Our insights on this essential aspect of training is inspired by the stalwarts in the field.
13 Feb 2018
If you’re looking to build as much muscle as possible, you need to focus on getting as strong as possible across a wide variety of rep ranges.
In my article, ‘The Best Rep Range’, I discussed the benefits of applying the 80/20 rule to your training, and staying focused on being progressive in the 5 to 8 rep range.
This still applies. If you’re a beginner and/or an early intermediate, the majority of your work should be in this rep range.
It’s the rep range you’ll be able to maximise muscle recruitment and elicit the fatigue necessary to spark muscle growth.
Once you start to get stronger and your ability to recruit muscle mass increases, there is benefit to implementing a wider variety of rep ranges.
Sets of 8-12 have been done for decades by bodybuilders looking to build muscle. They work tremendously well if you implement them correctly.
A great example of a bodybuilding great that knew the benefits of this was Reg Park, who was one of Arnold Schwarzenegger’s biggest influences.Way back in the 1950s, Reg Park popularised the 5×5 method and he developed a strong, thick foundation in his physique from predominantly low to moderate rep ranges.
However, once the foundation was set, Reg Park began to incorporate sets of 10, and this is where his physique really took off. He now not only had that raw thickness you can only get from heavy training, but also the ‘pumped’ look that completes the physique.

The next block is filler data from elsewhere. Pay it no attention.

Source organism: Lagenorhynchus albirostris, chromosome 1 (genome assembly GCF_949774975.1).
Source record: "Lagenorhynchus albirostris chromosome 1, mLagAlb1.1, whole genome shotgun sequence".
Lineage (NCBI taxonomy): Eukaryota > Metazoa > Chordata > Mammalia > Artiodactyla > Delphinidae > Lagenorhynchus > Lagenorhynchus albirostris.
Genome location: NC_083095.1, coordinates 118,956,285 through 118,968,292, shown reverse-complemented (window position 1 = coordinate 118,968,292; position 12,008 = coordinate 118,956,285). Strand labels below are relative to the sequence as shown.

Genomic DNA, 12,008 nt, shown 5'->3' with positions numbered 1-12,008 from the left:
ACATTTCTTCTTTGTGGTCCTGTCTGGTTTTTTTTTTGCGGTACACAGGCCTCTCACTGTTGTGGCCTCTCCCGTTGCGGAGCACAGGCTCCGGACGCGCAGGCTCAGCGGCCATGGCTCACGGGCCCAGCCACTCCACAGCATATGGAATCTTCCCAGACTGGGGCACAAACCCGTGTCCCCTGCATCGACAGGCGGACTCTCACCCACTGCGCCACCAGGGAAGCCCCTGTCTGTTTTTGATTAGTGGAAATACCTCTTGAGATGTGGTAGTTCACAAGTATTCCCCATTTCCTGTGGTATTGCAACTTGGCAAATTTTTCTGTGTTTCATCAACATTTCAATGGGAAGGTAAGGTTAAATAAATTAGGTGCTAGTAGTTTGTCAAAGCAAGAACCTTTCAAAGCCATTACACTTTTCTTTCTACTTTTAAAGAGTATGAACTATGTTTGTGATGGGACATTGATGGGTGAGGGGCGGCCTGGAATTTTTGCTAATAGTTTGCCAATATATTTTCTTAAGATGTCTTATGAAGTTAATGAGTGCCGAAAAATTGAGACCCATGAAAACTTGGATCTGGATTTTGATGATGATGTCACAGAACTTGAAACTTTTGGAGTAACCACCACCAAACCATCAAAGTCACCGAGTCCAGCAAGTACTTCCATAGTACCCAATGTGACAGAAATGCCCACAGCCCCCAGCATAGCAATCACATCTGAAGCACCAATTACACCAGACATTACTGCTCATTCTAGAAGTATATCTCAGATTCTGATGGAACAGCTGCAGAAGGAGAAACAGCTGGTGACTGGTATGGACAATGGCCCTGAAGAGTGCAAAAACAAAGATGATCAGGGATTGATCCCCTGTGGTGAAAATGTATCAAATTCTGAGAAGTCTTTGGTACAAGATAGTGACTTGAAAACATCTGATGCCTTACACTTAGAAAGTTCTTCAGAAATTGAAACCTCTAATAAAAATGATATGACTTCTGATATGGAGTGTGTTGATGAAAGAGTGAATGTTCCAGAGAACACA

This is how I love to train.
I love having a mix of heavy work in the 4-8 rep range, and lighter work in the 8-15 rep range.
There’s two ways I like to set it out.
The first method is where you include a variety of rep ranges in each workout.
You’ll typically start with something heavy, and then use back off sets to get a pump. For example, if you’re doing dips, you may do 1 or 2 sets of 5-7 reps, and then follow it up with a back off set of 8-12.
This style of training is real fun, and allows you to get the best of both worlds each time you train.
A full upper body workout may look something like this:
Floor Press 2 sets of 5-7, 1 set of 8-12
Bent Over Row 2 sets of 5-7, 1 set of 8-12
Shoulder Press 2 sets of 5-7, 1 set of 8-12
Pulldown 2 sets of 5-7, 1 set of 8-12
Dip 1 set 5-7, 1 set of 8-12
Face Pull 3 sets of 12-15
The second upper body day of the week will be similar in structure, but with a different set of exercises.
The other method I love to use is the heavy/light split, where you focus half your week in the 4-8 rep range, and the other half in the 8-15 rep range.
An example of one my favourite 4-day splits for intermediate muscle building clients is:
Day 1: Chest/Back/Delts – 5-6 exercises in the 4-8 rep range
Day 2: Legs/Arms – 5-6 exercises in the 4-8 rep range
Day 3: Chest/Back/Delts – 5-6 exercises in the 8-12 rep range
Day 4: Legs/Arms – 5-6 exercises in the 8-20 rep range (higher reps for legs)
If you’re someone who gets beat up by regular heavy lifting, this works well in giving your body a break. You can think of it as having one strength day and one size day. Approaching the days with this mentality can also help remove the ego from your training.
Both methods of training work exceptionally well. I personally go through periods where I’m using heavy and light days in the week, and other periods where I’ll lift something heavy each day, but use more back off sets in higher rep ranges.
The key principle to takeaway from this is that if you want to build the maximum amount of muscle mass possible, you need be progressive in a wide variety of rep ranges. Always keep the core focus of your training in the 5-8 rep range, but to maximise your potential, make sure you’re including the higher rep pump stuff in the 8-15 rep range.
That’s the combination for more size and strength to ultimately build a killer physique.